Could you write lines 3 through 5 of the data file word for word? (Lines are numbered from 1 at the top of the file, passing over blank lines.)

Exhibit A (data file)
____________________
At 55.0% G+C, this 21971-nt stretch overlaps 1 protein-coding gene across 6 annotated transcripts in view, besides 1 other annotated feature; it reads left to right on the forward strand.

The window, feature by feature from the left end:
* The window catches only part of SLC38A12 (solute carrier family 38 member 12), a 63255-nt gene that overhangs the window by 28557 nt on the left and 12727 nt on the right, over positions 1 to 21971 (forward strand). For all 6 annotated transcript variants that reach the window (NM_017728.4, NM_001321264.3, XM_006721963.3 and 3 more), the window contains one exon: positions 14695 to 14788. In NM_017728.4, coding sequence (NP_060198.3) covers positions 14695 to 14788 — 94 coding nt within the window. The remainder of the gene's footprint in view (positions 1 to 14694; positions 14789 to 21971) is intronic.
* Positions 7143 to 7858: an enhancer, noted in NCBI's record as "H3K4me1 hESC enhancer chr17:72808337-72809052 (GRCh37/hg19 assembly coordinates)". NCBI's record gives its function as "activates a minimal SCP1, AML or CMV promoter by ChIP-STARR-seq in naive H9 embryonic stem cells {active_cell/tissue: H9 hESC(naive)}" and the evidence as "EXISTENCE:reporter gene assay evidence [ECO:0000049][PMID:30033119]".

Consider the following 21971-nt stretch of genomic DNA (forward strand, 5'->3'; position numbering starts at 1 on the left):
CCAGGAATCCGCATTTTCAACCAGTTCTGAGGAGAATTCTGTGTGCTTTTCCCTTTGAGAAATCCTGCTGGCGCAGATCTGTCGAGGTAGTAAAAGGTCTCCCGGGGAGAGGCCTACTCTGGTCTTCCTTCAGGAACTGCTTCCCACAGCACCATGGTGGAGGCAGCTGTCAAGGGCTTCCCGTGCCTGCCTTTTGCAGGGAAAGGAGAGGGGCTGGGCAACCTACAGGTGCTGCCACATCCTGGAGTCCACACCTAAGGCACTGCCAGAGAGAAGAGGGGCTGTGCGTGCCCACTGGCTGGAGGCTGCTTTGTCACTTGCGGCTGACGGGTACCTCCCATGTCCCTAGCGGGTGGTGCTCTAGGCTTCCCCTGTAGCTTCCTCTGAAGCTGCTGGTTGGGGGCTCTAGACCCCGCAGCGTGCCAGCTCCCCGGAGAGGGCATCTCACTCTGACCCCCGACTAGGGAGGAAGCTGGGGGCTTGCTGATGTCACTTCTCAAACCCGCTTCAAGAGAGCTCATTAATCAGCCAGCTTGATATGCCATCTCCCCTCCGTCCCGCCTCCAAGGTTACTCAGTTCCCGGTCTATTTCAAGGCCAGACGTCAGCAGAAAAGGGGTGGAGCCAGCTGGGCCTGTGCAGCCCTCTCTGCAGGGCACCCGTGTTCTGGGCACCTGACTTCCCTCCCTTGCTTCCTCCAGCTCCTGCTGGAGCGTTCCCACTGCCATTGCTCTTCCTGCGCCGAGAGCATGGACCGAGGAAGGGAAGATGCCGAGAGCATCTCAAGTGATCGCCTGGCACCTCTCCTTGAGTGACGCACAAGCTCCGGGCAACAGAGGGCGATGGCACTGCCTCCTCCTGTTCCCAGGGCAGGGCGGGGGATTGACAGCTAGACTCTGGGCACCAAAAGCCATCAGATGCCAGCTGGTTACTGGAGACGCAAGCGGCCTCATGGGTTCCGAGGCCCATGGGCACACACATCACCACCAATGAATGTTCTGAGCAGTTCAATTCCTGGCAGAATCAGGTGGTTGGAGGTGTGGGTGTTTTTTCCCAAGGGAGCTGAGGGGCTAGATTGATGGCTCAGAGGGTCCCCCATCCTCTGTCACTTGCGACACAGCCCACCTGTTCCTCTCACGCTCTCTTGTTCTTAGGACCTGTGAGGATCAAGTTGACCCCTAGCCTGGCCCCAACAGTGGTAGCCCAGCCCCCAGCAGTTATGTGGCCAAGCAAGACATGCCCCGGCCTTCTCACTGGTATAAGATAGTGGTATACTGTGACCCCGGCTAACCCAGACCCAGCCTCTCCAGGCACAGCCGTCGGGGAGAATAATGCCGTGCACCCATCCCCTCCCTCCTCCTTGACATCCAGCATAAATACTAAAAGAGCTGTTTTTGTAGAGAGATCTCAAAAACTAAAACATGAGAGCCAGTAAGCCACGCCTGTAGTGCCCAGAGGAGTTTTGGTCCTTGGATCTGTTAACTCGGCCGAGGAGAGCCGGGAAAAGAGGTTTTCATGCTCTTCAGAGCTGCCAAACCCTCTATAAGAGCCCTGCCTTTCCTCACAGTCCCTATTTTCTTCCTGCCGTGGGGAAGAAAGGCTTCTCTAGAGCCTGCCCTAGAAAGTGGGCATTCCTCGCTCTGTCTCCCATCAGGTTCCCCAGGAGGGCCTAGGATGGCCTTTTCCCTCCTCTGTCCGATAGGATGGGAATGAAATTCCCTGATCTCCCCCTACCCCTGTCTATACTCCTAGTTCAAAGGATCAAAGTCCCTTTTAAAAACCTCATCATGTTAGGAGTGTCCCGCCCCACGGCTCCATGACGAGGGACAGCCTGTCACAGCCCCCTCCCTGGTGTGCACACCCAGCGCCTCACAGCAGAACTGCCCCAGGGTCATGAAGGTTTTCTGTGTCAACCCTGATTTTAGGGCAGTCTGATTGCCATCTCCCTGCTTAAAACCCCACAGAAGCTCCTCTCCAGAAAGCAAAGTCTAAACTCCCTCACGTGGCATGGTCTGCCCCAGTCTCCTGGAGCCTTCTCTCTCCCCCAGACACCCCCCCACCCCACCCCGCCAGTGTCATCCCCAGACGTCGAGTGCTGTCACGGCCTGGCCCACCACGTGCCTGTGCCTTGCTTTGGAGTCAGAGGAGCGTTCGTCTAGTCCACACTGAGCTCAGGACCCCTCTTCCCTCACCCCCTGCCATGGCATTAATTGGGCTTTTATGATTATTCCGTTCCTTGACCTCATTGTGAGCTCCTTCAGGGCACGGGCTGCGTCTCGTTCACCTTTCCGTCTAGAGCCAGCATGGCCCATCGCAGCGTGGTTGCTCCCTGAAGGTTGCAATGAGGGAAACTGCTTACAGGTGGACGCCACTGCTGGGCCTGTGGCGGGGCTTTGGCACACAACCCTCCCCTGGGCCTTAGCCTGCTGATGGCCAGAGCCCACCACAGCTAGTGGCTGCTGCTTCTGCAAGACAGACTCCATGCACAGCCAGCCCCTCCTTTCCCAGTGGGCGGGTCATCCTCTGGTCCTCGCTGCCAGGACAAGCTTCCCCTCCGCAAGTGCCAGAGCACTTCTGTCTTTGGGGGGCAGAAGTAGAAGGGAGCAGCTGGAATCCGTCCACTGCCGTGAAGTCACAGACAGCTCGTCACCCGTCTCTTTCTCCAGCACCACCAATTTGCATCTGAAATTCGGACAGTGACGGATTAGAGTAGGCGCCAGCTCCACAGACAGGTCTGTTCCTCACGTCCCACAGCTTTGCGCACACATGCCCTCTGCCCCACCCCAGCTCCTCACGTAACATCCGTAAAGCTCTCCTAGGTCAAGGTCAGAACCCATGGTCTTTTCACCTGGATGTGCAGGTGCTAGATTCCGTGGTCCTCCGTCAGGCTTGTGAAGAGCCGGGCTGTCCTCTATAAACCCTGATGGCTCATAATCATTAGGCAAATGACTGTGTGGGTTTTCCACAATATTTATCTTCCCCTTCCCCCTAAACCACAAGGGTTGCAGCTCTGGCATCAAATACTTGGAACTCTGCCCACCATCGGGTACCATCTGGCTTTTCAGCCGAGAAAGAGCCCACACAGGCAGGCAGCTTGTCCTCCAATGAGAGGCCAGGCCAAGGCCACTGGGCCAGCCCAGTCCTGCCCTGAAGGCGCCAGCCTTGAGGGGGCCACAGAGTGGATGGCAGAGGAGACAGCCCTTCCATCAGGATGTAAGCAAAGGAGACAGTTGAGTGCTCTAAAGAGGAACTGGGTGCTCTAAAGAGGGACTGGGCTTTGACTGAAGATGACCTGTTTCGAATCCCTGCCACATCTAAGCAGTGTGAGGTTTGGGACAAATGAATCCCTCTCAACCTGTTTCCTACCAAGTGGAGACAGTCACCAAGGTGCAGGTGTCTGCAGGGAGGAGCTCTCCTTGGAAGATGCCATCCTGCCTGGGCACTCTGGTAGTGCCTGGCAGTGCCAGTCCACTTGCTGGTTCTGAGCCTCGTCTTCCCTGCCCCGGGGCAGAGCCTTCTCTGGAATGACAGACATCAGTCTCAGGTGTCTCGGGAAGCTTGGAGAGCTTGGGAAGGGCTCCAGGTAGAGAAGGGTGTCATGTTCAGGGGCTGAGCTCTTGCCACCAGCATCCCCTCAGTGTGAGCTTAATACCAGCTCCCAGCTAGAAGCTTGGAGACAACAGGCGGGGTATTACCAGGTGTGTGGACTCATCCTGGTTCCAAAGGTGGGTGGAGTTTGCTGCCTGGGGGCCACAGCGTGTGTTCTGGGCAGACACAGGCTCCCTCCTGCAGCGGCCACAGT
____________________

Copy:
* The window catches only part of SLC38A12 (solute carrier family 38 member 12), a 63255-nt gene that overhangs the window by 28557 nt on the left and 12727 nt on the right, over positions 1 to 21971 (forward strand). For all 6 annotated transcript variants that reach the window (NM_017728.4, NM_001321264.3, XM_006721963.3 and 3 more), the window contains one exon: positions 14695 to 14788. In NM_017728.4, coding sequence (NP_060198.3) covers positions 14695 to 14788 — 94 coding nt within the window. The remainder of the gene's footprint in view (positions 1 to 14694; positions 14789 to 21971) is intronic.
* Positions 7143 to 7858: an enhancer, noted in NCBI's record as "H3K4me1 hESC enhancer chr17:72808337-72809052 (GRCh37/hg19 assembly coordinates)". NCBI's record gives its function as "activates a minimal SCP1, AML or CMV promoter by ChIP-STARR-seq in naive H9 embryonic stem cells {active_cell/tissue: H9 hESC(naive)}" and the evidence as "EXISTENCE:reporter gene assay evidence [ECO:0000049][PMID:30033119]".

Consider the following 21971-nt stretch of genomic DNA (forward strand, 5'->3'; position numbering starts at 1 on the left):